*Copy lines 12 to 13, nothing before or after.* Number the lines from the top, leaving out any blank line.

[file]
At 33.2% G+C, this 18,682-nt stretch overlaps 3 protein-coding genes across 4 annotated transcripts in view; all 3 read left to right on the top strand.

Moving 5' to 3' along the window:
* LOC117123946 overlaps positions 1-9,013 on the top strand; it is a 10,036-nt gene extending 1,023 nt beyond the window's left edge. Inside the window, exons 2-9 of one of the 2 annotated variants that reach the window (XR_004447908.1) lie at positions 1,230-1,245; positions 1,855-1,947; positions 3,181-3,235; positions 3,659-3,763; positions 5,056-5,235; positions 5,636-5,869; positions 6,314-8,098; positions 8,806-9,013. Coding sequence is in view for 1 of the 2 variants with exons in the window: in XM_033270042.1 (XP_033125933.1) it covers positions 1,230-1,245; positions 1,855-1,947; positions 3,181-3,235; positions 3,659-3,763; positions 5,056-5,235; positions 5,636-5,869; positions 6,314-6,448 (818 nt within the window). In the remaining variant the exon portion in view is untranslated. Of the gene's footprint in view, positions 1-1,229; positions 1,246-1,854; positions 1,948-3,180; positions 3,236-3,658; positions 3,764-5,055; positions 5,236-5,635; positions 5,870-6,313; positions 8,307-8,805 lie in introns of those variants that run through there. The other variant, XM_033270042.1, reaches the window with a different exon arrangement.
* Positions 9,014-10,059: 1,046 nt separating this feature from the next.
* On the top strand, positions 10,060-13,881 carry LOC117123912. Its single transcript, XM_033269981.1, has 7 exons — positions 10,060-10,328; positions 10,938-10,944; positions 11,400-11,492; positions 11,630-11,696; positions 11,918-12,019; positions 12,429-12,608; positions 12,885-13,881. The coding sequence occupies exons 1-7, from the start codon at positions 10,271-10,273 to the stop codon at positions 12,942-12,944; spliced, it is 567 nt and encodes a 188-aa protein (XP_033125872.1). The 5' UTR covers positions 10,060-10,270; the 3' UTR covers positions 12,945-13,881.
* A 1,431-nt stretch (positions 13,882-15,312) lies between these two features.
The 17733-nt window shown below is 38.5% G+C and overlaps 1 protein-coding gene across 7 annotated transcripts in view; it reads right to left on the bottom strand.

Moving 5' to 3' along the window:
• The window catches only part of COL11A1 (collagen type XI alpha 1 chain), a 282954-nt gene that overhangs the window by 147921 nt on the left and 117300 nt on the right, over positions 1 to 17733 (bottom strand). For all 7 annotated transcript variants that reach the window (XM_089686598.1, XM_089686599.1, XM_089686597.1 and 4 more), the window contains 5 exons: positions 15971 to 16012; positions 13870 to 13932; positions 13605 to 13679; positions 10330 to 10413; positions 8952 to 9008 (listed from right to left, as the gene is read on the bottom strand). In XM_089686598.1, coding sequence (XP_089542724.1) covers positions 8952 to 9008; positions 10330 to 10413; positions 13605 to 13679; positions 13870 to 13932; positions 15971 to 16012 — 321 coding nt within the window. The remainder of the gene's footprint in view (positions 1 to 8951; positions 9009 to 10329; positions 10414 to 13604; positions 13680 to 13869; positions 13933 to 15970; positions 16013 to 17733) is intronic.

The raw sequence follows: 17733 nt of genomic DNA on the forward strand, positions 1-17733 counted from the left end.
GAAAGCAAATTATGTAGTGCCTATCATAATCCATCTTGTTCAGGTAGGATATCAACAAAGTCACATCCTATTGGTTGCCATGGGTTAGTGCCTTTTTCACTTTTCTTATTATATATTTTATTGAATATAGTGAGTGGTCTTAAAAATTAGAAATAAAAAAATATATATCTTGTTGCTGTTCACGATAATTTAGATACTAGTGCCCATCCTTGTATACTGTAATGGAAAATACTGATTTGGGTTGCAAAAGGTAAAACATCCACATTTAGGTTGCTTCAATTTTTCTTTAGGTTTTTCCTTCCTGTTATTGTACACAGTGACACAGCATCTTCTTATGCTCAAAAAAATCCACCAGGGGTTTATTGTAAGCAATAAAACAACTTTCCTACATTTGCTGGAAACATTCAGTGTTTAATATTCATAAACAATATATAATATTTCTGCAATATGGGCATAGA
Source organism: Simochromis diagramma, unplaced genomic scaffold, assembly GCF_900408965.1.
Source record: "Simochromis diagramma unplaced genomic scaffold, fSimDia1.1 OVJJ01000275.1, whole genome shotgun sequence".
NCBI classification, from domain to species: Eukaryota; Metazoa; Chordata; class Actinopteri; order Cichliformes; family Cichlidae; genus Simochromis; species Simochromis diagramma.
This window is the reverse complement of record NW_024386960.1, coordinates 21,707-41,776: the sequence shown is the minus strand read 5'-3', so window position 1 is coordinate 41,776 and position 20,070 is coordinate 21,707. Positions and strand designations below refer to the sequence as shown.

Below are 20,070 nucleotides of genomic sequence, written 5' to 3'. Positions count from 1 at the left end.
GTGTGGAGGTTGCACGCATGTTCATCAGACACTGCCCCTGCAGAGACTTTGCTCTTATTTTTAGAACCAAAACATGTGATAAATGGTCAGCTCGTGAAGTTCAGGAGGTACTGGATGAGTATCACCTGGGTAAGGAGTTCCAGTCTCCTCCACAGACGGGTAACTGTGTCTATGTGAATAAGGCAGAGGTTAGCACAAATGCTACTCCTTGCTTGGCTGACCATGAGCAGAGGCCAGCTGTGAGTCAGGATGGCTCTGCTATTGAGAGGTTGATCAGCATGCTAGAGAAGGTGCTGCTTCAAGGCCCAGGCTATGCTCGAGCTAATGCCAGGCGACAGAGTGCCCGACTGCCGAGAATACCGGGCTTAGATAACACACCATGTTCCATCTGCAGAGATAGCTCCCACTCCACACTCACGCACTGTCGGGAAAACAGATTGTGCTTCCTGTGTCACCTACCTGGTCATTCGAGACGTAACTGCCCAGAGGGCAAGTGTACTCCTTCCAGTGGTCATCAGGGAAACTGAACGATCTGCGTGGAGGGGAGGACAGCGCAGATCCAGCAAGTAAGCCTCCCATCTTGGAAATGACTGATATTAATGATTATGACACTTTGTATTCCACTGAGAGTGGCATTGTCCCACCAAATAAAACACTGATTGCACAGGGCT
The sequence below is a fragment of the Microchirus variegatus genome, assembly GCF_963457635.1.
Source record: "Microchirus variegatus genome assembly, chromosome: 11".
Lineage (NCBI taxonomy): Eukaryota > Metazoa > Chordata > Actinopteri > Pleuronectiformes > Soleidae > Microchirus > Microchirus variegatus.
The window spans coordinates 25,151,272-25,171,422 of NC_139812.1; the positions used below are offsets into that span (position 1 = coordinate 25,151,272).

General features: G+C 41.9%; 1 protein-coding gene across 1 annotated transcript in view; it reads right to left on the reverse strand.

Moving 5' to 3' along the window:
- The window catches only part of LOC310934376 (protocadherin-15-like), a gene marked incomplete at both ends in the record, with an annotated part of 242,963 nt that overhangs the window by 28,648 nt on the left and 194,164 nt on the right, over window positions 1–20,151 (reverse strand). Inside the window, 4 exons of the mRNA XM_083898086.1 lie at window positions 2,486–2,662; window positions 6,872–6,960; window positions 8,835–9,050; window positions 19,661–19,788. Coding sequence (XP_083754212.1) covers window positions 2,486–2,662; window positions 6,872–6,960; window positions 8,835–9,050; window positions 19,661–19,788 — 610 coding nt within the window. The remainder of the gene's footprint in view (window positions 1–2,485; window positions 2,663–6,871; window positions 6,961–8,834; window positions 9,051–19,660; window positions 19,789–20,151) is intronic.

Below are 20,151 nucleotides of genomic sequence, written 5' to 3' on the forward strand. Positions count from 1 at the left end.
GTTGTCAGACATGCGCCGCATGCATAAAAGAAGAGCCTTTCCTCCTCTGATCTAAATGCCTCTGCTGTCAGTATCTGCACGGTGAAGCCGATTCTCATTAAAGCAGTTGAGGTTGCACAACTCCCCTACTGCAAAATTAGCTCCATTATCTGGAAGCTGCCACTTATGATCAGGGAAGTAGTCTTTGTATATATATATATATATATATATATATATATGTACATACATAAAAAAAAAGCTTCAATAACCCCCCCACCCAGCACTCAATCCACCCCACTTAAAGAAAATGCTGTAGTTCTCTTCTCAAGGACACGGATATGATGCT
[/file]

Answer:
Source organism: Simochromis diagramma, unplaced genomic scaffold, assembly GCF_900408965.1.
Source record: "Simochromis diagramma unplaced genomic scaffold, fSimDia1.1 OVJJ01000275.1, whole genome shotgun sequence".